2. Luzula de Candolle in J. Lamarck and A. P. de Candolle, Fl. France, ed. 3. 1: 198; 3: 158. 1805.
Wood rush [possibly from Italian lucciola, to shine, sparkle, or Latin gramen luzulae or luxulae, diminutive of lux, light, because hairs of several species have shiny appearance when covered with dew]
Janice Coffey Swab
Herbs, perennial, usually cespitose, often with short, mostly vertical to running rhizomes and/or (less commonly) stolons. Culms round. Cataphylls absent. Leaves: sheaths closed, without auricles at throat (junction with blade), usually pilose; blade flat or channeled, never septate, margins with long, soft, multicellular hairs, apex often thickened (callous), veins commonly indistinct. Inflorescences terminal; flowers inserted individually or in dense clusters (glomerules) variously arranged; bracts subtending inflorescence (proximal inflorescence bracts) 2, mostly leaflike; bracts subtending inflorescence branches 1--2, reduced; bracteoles subtending flowers 2--3. Flowers: tepals 6, in 2 whorls; stamens 6. Capsules 1-locular, generally globose; beak often formed by persistent style base. Seeds 3, globose to ovoid, base often with tuft of fibrous hairs (vestige of funiculus); nutritive appendage from outer seed coat (caruncle) often present, white, barely visible to ± equaling seed body. x = 6.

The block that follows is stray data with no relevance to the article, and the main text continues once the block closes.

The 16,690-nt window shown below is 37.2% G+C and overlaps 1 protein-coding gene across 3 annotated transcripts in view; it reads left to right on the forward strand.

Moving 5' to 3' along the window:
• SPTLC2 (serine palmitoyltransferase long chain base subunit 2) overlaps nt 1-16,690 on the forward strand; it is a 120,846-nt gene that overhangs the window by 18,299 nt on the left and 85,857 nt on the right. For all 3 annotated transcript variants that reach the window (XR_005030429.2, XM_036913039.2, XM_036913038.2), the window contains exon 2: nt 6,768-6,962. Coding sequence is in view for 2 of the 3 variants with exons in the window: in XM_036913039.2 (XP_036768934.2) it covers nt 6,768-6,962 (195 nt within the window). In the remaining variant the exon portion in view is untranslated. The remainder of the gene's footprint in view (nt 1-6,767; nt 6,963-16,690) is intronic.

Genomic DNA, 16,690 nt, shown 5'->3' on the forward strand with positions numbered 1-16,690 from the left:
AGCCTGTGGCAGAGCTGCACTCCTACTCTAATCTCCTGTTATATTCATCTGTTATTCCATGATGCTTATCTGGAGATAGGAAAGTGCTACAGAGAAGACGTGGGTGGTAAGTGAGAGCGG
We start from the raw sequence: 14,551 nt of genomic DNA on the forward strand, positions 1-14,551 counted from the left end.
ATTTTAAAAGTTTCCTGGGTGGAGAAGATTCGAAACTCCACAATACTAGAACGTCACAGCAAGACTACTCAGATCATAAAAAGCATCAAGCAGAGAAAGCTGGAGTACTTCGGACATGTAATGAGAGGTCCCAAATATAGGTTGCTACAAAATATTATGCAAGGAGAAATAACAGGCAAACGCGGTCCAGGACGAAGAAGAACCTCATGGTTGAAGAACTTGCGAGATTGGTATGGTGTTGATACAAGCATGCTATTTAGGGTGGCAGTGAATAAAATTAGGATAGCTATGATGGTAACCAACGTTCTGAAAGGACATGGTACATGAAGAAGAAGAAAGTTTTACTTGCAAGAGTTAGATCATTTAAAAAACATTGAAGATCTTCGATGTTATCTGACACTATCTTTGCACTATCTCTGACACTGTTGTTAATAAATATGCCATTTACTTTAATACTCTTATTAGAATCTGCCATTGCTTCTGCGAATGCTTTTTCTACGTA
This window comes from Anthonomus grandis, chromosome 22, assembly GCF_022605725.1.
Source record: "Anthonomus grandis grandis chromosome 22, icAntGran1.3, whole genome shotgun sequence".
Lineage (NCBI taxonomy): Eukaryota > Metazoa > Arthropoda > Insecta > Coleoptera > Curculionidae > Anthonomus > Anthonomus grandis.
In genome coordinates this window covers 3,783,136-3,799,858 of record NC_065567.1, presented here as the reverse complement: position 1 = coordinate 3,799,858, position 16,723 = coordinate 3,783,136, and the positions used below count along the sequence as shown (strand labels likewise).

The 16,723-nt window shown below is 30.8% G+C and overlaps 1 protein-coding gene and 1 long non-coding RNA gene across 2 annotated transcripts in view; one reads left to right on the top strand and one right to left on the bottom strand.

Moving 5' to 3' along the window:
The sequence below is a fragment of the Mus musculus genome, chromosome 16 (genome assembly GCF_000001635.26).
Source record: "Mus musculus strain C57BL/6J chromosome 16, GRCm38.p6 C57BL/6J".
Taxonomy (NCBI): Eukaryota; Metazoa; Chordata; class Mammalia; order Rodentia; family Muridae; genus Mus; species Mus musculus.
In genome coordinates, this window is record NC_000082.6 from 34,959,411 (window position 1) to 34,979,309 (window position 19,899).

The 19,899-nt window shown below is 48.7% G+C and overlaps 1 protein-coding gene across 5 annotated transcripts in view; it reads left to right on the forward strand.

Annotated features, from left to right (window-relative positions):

Species ca. 108 (23 in the flora): temperate and arctic regions worldwide; tropical mountains.
The leaves of Luzula are primarily basal; cauline leaves are usually reduced.
Luzula species have diffuse centromeres and small chromosomes. That has resulted in much confusion in interpretation and reporting of chromosome counts. No attempt has been made to include reported counts that could not reasonably be verified by the author.
Excluded species: Luzula sudetica (Willdenow) de Candolle. Although reports of this European species appear frequently in the North American literature, I have seen no specimens that confirm its presence. No chromosome counts are published for North American material. Since this species has a distinct cytotype, 2n = 48 (H. Nordenskiöld 1956), it should not be difficult to verify on this basis.